Center: Thus, multichannel images can easily be out of alignment due to motion and rotation.
Bottom: Pixels have to be realigned for image-processing and analysis.

Anatomically, the yellow pixels correspond to the same voxel, but have a different location on the slices.



Figure 16-03:
Four images taken out of a dynamic study of the kidneys. During the examination, both kidneys move in all three dimensions and rotate. In this example, the right kidney moves several pixels up and down during the time series (red line). Mathematical processing of the images can help eliminate some of the movement and facilitate processing the time series.
All dynamic images in this chapter were produced with Dynalize 1.0 [⇒ Torheim 1997].


This hampers the calculation and evaluation of time intensity curves and parametric images [⇒ Gehrig]. Pixels or regions-of-interest have to be reallocated manually or, preferably, automatically, e.g., by contour recognition. The realignment of the images is often referred to as image registration.

This problem is even more complicated in contracting organs such as the heart [⇒ Higgins]. Here artifacts can be corrected by highlighting the edges of the organ by drawing the boundaries either manually, semiautomatically or automatically if there is some a priori knowledge, e.g., previous knowledge of the outline of the organ and the ratio between its length and width (Figure 16-04) [⇒ von Schulthess]. A more sophisticated approach is the creation of auto-ROIs [⇒ Torheim 1997].

Figure 16-04:
Dynamic study of the kidneys.

Left: A reference image is selected. Center: the boundaries of the kindey can be manually drawn and adjusted in each image of the examinations series. Right: an edge-detection program can define the boundaries through contour-enhancement and automatically or semiautomatically adjust them by comparing the ratios between fixed parameters.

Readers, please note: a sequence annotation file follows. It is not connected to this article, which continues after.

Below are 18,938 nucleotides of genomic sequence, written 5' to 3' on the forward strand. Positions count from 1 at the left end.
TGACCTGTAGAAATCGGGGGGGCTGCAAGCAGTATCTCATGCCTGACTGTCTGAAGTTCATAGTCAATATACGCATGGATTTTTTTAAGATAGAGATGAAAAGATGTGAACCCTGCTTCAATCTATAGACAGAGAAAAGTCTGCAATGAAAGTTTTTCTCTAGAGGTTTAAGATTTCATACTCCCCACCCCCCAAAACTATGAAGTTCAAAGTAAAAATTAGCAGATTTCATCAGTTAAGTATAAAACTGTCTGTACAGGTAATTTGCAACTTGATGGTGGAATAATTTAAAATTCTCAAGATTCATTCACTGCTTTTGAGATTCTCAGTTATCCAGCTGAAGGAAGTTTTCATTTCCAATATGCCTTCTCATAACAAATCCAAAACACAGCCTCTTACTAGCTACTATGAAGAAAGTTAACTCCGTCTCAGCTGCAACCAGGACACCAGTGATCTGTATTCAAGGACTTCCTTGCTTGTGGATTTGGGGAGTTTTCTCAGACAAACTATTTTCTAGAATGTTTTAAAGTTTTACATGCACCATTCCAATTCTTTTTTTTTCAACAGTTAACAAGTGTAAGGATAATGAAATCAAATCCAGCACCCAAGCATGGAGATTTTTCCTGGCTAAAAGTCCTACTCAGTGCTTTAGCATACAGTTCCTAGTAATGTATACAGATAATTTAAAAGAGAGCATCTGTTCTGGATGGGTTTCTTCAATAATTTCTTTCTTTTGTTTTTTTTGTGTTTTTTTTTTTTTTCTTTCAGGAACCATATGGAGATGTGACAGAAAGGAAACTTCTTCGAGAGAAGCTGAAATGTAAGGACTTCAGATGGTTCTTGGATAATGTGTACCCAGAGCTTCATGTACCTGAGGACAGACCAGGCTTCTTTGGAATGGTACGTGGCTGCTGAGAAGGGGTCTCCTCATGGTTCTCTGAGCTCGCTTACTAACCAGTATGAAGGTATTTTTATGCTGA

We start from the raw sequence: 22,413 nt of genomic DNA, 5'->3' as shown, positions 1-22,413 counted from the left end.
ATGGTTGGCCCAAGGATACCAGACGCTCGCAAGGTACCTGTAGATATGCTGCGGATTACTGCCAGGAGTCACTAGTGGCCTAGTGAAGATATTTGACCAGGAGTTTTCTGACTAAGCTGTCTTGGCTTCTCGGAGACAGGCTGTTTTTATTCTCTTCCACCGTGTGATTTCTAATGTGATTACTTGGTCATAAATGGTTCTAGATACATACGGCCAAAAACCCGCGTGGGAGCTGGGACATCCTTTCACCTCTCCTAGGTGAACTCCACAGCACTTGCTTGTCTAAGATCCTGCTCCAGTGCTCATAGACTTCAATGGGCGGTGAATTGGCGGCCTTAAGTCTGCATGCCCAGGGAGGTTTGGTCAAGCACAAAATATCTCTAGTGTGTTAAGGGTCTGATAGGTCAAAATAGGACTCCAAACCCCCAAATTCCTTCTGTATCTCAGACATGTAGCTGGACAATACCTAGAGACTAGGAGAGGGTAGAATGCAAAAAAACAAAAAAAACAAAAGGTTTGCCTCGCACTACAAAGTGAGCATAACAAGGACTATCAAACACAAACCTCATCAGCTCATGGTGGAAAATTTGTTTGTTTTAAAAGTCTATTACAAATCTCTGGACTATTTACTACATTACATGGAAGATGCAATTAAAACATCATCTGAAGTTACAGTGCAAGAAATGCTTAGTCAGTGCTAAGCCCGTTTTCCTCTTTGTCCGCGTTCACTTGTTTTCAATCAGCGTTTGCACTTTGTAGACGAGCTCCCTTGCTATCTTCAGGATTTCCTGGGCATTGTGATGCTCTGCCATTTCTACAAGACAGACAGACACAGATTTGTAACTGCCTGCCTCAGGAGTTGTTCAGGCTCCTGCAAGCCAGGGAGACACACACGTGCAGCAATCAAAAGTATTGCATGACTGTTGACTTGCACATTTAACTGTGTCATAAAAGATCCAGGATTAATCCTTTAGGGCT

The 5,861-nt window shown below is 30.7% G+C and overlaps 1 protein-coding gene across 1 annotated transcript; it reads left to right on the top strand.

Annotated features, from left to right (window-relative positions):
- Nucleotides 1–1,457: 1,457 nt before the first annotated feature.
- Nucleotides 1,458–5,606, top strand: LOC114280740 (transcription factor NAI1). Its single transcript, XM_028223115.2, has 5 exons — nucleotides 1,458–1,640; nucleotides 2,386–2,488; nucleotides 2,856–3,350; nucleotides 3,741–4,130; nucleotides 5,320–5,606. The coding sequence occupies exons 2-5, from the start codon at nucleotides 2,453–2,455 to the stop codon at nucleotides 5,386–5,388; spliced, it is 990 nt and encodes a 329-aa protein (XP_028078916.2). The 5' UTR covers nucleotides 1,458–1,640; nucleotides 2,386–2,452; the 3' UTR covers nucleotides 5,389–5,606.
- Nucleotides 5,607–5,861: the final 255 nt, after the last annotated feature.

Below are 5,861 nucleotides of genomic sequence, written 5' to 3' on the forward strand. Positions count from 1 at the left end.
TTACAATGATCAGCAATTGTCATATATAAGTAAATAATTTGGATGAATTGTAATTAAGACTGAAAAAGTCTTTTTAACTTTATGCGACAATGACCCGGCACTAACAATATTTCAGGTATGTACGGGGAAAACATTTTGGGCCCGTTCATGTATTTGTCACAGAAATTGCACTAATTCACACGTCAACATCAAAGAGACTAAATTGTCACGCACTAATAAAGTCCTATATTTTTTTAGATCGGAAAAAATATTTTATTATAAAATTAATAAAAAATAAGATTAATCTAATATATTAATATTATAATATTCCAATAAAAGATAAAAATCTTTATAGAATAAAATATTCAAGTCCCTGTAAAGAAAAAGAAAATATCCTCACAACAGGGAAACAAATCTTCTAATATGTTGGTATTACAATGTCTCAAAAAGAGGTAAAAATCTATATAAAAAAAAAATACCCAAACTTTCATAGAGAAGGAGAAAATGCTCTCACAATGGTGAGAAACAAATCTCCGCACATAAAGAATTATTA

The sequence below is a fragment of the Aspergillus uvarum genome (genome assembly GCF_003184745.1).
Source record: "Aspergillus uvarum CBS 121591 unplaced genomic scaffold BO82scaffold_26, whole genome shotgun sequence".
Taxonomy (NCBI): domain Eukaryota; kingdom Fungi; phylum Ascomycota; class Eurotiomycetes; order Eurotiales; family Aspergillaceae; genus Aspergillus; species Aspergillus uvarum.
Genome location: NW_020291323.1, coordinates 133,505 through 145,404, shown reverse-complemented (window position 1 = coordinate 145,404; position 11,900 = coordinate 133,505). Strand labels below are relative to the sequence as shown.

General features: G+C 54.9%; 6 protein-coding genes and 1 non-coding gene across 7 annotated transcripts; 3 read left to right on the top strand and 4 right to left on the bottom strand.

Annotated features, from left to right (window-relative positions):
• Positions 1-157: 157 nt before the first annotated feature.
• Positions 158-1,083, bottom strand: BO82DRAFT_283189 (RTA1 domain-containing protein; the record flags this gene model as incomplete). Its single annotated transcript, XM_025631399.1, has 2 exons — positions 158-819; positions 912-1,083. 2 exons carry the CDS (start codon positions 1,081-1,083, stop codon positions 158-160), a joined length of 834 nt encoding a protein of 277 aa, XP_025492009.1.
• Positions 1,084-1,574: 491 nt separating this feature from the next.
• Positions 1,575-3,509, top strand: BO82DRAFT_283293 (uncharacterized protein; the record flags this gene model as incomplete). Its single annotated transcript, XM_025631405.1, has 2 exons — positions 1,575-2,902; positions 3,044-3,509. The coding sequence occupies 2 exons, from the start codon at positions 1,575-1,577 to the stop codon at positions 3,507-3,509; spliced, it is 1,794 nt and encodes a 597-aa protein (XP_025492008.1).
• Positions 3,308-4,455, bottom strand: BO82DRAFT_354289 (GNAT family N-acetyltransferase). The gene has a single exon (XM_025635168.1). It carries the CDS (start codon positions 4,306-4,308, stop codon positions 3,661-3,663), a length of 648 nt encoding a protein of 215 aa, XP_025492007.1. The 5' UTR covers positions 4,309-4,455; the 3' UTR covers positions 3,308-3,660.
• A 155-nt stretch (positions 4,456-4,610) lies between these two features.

Image registration of contrast-enhanced images of non-rigid organs is a difficult problem due to the changes not only in contrast but also in the structures visible. Whereas rigid organs like the brain can be aligned by performing translations and rotations, non-rigid organs require non-rigid reformations, which potentially can change the structures to be observed.

An additional problem is the propagation of mistakes, e.g., through artifacts which are not recognizable any more on processed images. They can be caused by a change of relative or absolute signal intensity on the image influenced by outside factors such as surface coils.

Furthermore, due to the frequent presence of time constraints, the signal-to-noise ratio is often quite low in dynamic contrast-enhanced MR imaging. This necessitates the need for noise-reduction techniques [⇒ Sebastiani] which are commonly performed by applying so-called filters either in the spatial (image) or in the temporal domain.

There are some very sophisticated filters which can remove noise in a way which was previously only possible by increasing the magnetic field strength or improvements in the amplifiers or other hardware.